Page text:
Five years from now, the most powerful radio telescope in the world will be fully operational across two continents—detecting faint signals humming the secrets of our universe.
In the last three decades, an eight-country effort planned the The Square Kilometre Array Observatory (SKAO), with mid-frequency telescopes located in South Africa and low-frequency telescopes in Australia. Overall, 16 countries were involved in making the effort possible. The project’s headquarters will be based in the United Kingdom.
Scientifically, the SKA telescopes will be able to detect the most minute and faint signals yet, something that will be a “huge step forward” for astronomers, Dr. Shari Breen, the project’s science operations leader told States of Life. Breen got involved with the SKA effort by working with the project’s precursor instruments.
“Astronomers from all over the world have been anticipating their arrival for more than a decade now, already designing the experiments they want to use the telescopes for,” Breen said. “What is truly exciting is the breadth of science that the SKA will be able to do.”
That flexibility will only aid the project’s overall scientific mission, and its objectives are stunning. The project’s science drivers are grouped into several goals:
- Probing the Cosmic Dawn
- Challenging Einstein
- Cosmology and dark energy
- Exploring galaxy evolution
- Studying the Milky Way
- Seeking the origins of life
- Studying our nearest star
- Understanding cosmic magnetism
- The bursting sky
“The most exciting science areas will be those that drew me to radio astronomy in the first place,” Breen said. ‘How do stars form?’ We have a pretty good idea but we certainly don’t have a clear picture across the full spectrum of star masses that we see. Stars are the building blocks of galaxies and are incredibly important to many areas of astronomy.”
Along with peering deep into the cosmos, SKA telescopes will reveal secrets of our own cosmic neighborhood.
“We don’t know some of the basic details of the structure of our own galaxy given the floods of beautiful images from telescopes such as the Hubble and James Webb,” Breen said. “If only we could take a picture of the thing that we live in.”
Other tasks include studying the history of hydrogen, the most abundant element in the universe. By tracing hydrogen’s history, Breen said the project can “trace the history of how the universe came to be.”
In order to listen for answers from such a daunting cosmological playlist, the telescopes in South Africa and Australia are being built in vastly remote areas, avoiding civilization to detect very weak signals from space.
The SKA telescopes’ locations, combined with their sheer scale as well as the clever engineering and design, will make them the best in the world,” Breen said. Construction on the project started in 2022 and is expected to be completed in 2028. But it won’t take long for astronomers to start conducting science towards those lofty objectives.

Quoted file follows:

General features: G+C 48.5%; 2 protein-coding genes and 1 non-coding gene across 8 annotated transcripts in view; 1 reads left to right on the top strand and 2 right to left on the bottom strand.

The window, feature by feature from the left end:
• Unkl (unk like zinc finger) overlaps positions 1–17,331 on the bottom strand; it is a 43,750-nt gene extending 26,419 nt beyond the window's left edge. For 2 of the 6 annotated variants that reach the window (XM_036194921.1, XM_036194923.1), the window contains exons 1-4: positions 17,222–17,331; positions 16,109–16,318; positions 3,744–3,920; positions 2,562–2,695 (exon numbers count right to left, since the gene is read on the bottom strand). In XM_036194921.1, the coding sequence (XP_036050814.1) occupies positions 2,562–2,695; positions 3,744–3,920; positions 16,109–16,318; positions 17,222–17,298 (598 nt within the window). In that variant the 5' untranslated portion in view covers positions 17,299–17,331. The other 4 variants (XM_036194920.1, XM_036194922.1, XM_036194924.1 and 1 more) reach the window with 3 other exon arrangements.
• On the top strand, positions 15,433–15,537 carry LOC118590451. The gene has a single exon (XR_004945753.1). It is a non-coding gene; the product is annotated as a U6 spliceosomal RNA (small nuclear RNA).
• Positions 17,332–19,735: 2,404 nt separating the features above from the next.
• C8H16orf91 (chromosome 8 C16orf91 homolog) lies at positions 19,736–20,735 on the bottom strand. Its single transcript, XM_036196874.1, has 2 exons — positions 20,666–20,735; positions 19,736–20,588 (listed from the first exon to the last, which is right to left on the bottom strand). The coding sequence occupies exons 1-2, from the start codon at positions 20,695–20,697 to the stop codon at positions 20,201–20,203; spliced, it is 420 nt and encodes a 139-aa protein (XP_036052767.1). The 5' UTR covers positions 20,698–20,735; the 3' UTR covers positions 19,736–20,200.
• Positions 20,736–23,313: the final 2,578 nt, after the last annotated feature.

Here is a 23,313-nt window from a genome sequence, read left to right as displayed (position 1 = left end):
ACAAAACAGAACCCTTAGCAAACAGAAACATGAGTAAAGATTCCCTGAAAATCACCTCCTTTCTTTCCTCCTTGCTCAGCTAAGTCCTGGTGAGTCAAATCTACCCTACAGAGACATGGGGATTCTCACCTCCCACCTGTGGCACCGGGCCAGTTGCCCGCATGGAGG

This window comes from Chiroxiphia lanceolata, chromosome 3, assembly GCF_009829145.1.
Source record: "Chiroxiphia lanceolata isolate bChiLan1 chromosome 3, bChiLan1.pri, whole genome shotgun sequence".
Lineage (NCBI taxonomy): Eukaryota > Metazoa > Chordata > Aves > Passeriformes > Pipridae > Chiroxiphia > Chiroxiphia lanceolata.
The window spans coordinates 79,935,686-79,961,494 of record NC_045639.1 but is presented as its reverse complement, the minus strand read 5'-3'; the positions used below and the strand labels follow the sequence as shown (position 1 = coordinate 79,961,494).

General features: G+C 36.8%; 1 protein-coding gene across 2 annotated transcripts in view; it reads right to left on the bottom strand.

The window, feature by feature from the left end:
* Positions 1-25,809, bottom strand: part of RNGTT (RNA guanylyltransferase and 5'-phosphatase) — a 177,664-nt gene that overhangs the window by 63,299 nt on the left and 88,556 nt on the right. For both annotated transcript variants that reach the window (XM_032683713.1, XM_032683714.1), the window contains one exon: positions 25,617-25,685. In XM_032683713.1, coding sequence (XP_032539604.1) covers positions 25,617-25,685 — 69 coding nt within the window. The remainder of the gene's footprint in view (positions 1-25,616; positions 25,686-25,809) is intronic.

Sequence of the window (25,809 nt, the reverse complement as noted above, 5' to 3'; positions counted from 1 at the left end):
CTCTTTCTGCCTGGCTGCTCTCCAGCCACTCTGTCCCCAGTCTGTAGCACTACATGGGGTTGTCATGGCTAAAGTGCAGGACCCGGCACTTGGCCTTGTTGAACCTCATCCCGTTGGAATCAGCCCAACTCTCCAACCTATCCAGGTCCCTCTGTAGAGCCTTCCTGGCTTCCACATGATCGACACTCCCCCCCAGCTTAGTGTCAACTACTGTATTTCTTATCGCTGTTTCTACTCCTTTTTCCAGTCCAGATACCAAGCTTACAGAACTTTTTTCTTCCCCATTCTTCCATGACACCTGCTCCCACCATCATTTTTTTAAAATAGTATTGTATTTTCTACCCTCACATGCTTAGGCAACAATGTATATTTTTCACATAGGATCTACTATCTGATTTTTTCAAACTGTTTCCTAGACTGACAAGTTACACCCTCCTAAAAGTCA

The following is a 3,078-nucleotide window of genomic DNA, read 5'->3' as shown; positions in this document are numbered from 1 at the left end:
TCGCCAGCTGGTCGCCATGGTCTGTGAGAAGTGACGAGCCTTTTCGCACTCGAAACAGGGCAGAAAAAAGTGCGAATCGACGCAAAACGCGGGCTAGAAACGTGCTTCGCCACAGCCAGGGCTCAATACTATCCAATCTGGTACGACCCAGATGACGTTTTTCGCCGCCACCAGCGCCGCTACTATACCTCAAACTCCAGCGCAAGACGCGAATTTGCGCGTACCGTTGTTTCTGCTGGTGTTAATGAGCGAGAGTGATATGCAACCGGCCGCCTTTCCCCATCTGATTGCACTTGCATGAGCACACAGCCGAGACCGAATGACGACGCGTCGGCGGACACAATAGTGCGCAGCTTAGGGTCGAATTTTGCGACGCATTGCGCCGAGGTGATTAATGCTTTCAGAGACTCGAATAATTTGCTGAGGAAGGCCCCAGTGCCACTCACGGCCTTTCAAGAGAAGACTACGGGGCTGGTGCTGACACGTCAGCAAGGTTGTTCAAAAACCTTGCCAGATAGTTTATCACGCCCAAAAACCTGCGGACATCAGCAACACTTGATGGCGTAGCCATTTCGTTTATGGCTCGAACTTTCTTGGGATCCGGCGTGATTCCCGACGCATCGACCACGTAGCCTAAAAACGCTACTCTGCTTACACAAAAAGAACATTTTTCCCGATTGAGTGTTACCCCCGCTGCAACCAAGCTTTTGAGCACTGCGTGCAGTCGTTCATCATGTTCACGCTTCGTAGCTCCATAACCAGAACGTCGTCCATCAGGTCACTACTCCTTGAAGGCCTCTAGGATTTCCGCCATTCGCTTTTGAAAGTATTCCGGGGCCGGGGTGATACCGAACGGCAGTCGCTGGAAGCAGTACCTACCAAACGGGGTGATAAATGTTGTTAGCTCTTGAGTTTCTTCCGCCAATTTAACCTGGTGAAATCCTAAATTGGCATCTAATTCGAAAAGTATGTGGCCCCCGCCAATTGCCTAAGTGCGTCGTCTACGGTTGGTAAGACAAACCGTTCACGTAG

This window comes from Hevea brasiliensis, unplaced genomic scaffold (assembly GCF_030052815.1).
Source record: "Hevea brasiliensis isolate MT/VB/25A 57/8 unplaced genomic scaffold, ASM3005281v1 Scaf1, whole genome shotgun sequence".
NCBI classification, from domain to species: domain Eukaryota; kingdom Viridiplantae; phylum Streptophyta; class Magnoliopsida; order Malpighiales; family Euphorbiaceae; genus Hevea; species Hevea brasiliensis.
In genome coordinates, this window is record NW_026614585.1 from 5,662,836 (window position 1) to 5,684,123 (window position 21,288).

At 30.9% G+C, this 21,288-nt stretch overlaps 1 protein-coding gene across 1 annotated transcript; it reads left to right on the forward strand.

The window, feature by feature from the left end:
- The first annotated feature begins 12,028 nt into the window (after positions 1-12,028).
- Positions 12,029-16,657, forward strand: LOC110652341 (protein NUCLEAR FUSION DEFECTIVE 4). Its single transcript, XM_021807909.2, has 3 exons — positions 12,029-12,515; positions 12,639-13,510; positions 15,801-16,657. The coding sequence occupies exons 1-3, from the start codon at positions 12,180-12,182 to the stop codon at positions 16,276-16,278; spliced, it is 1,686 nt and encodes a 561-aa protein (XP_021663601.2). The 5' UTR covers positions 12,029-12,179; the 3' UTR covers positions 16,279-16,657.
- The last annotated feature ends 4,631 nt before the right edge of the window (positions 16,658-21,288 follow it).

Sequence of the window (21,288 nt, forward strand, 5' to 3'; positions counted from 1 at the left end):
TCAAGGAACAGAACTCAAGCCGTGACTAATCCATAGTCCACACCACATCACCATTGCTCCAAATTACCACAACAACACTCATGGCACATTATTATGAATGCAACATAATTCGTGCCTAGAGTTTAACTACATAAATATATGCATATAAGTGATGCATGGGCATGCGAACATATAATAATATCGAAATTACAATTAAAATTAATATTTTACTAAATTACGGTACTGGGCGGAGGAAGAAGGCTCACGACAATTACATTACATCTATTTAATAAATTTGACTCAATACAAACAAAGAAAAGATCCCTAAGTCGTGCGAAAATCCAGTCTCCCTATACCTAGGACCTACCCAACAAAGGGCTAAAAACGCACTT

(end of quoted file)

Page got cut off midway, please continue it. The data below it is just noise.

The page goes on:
“The first results of note can be expected when we have reached the third construction milestone when half of SKA-Low’s antenna stations and 133 of SKA-Mid’s dishes come online,” Breen said— and it’s then the mission will already exceed the capabilities of any current telescope array.
The low-range telescopes in Australia will detect between 50 and 250 MHz, and consist of more than 130,000 antennas grouped into 512 field stations, with the furthest stations being 74 km (45.98 mi) apart. The mid-range telescopes will detect 350 MHz to 15.4GHz and consist of 200 parabolic dishes, most of them being six stories high and 15 m (49.21 ft) in diameter and the furthest stations 150 km (93.21 mi) apart.
States of Life: If you could travel anywhere in our universe, where would you go and why?
Breen: While I love studying our galaxy and its place in the universe, I am quite intimidated by the vastness of space and the varying gravitational conditions! I prefer to see the majesty of the universe through radio images with my feet firmly on the ground.
Dr. Shari Breen holds a Ph. D. in radio astronomy from the University of Tasmania in Australia. Her specialism is studying how the largest stars in the Milky Way galaxy form. She does so by observing masers as they arise naturally in the vicinity of younger stars, and by studying the detailed maps of the gas across our galaxy. Her journey into astronomy started when she joined the Astronomy and Space Science Division of the CSIRO, Australia’s national scientific agency as a Bolton fellow. From there, she moved to the University of Sydney and got involved with the SKA project.